Some of the most amazing learning happens beyond academia, and many of the best teachers positively affect lives outside of strictly academic environments. I hope to find lifelong students and teachers of all sorts, in various domains, to explore the exciting and valuable learning that occurs everywhere and deliver these stories to the world.
In this meta post, I share a little bit about where my ideas come from and my thought process behind creating a blog and podcast called Landscapes for Learning.
I want to create something new— a project that reflects my most important values and embodies my everyday living. Basically, I want to have fun doing something that doesn’t require me to work very hard–a worthwhile, constructive endeavor and something that’s valuable and beneficial for others, not another obligation. I want to make the world a better place (cliche, maybe), and the best way I know how to do that is through learning. So, I guess you could call this Landscapes for Learning platform a “lived creative project,” and its measurement of success is how meaningful it is for me and others who are impacted. It isn’t going to be a job. The second it does, I am quitting.
I am leaving the formal classroom where I earn my living to learn more about learning. I want to learn something new and be the perennial student, so I am going to try my hand at online publishing in various forms: books, tutorials, podcasting, and blogging. I have been frustrated for many years that the learning done at school is not as valued as it should be by parents, students, and definitely not the state nor the many professional development programs I have attended that reinforce a data-driven, utilitarian form of schooling. It seems that in school, learning is not the most important thing—-grades are.
I hope to step outside a narrowly defined learning environment and reclaim an authentic love of learning that exists beyond the institution. Disillusionment often leads to change, and I hope wherever this little project goes that it will lead me to positive growth. If I can grow as a person, I will improve as a teacher, thereby positively impacting my future students, whomever and wherever they are.
Even though my primary aim is to learn new things for myself, I imagine the stories I collect from people about their learning will instruct and guide others by default, so in that way, I suppose I am still providing a classroom of sorts where people can come to learn about learning. I will be providing space in which others might learn alongside me.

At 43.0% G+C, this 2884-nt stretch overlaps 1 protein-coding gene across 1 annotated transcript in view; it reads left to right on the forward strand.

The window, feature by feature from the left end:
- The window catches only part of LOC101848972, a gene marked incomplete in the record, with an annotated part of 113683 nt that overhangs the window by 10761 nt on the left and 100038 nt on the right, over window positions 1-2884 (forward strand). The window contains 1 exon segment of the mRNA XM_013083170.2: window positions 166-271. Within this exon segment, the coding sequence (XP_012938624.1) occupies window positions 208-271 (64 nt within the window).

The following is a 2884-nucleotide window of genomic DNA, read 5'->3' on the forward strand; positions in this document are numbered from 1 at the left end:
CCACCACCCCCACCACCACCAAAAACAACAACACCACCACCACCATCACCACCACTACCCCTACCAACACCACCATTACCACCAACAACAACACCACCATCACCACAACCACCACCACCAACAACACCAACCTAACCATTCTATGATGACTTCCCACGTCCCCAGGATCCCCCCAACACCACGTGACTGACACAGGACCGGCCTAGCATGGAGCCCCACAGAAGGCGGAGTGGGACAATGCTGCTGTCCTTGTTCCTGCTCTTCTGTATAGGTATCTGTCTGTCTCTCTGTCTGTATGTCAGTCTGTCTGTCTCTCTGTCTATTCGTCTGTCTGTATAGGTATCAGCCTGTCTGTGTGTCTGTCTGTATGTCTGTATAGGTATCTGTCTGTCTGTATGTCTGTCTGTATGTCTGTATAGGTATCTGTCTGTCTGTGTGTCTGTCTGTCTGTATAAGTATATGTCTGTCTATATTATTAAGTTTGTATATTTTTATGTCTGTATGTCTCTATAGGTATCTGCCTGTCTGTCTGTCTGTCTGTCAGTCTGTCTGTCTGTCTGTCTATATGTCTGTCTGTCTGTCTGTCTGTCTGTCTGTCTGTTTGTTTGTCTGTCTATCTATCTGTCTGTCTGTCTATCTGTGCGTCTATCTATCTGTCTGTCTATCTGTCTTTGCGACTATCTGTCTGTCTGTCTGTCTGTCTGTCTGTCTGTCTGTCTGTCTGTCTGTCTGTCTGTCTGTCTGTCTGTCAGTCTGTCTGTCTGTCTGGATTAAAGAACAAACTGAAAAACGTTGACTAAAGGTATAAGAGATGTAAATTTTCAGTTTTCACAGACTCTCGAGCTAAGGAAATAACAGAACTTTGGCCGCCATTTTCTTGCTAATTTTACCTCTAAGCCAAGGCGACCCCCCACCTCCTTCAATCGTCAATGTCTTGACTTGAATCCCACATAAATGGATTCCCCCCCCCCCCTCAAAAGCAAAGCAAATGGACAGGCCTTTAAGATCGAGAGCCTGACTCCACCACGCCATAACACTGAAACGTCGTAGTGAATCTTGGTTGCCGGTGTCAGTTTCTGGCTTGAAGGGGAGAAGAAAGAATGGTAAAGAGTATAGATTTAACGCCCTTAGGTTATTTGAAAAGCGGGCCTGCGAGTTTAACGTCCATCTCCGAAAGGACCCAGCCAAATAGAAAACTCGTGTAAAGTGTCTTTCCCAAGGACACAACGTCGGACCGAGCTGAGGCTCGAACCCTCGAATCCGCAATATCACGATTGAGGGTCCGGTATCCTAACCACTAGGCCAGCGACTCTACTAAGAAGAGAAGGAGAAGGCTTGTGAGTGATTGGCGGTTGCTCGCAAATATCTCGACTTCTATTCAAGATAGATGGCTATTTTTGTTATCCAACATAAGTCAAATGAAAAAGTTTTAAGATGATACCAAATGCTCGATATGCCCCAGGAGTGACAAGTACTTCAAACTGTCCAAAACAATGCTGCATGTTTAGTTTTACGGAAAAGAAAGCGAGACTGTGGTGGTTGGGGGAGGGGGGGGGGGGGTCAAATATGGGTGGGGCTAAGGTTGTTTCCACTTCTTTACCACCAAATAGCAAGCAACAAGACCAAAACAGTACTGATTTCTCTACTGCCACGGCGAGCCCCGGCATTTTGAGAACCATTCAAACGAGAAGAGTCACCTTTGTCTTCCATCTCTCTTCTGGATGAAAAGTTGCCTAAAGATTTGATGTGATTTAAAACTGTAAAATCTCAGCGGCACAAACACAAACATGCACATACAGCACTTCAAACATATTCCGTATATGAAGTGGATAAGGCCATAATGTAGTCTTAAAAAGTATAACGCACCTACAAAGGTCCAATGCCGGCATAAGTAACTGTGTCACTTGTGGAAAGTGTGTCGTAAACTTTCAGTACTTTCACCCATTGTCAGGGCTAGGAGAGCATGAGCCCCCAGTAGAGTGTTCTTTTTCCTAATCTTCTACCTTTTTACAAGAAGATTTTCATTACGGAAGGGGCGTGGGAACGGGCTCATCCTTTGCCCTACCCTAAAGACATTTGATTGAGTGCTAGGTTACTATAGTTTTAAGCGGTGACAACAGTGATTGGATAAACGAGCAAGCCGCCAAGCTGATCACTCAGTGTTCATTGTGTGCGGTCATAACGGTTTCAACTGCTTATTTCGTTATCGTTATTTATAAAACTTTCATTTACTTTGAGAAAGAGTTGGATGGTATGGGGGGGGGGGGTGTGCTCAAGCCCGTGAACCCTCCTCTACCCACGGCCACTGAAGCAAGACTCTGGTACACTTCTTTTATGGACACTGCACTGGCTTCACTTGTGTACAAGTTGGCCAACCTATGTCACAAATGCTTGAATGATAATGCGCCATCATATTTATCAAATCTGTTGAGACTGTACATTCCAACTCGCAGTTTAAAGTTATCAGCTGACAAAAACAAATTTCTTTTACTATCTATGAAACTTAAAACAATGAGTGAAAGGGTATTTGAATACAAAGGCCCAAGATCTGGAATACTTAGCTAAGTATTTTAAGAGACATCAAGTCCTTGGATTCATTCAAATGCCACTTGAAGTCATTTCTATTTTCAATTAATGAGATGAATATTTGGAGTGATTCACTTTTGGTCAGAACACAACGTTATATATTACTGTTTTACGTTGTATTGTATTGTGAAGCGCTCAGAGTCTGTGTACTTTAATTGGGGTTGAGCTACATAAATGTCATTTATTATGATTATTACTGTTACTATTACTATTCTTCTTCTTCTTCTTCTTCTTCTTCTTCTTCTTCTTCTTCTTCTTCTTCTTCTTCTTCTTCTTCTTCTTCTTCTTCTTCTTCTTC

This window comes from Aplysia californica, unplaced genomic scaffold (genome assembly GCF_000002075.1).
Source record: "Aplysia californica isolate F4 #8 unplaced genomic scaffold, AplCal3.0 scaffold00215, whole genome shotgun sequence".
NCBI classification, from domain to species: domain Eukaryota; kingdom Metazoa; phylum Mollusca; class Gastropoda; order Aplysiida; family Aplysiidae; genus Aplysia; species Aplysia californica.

I have a feeling the stories I find will be inspiring, entertaining, interesting, and helpful for people. My hope is that they motivate people to become more consciously aware of learning and the important role it plays in life, whether it involves going to “school” or not. I’m not so concerned about assessing my own performance in this endeavor; I only want to share incredible stories of ordinary folks who embrace learning in their lives. I can’t wait to see all the learning that occurs outside the restrictions of formal education on my personal journey to reclaim the authenticity of learning– learning that is unmeasured, done for its own sake, and full of ambiguity, creativity, and originality.
So the reason I came up with the “landscapes” part of the title, Landscapes for Learning is that I love studying nature– its geographical landscapes, and human nature, which includes the landscapes of psychology, philosophy, history, and narrative. I was also teaching American Studies with another teacher and we called our first unit, “The American Landscape” which was focused on the settlement of the West. In the unit, we explored the clash between white settlers and native people while also closely following the contemporary politics and protests of the Water Protectors and the North Dakota Access Pipeline. We studied the transcendentalists as well as John Muir. We were deeply engrossed in studying the American people and their relationship to nature, our earth, and ecopsychology. Also, at this same time, the American presidential election filled the political landscape with horribly divisive rhetoric and behavior. This word, “landscape” kept appearing– not coincidentally. As a result of these various experiences, I internalized the curriculum while simultaneously becoming more creative through my personal writing, and this is going to be utilized to add something positive to the world rather than more social media noise. I am hoping my work appeals to the folks who expect a bit more from their online experience.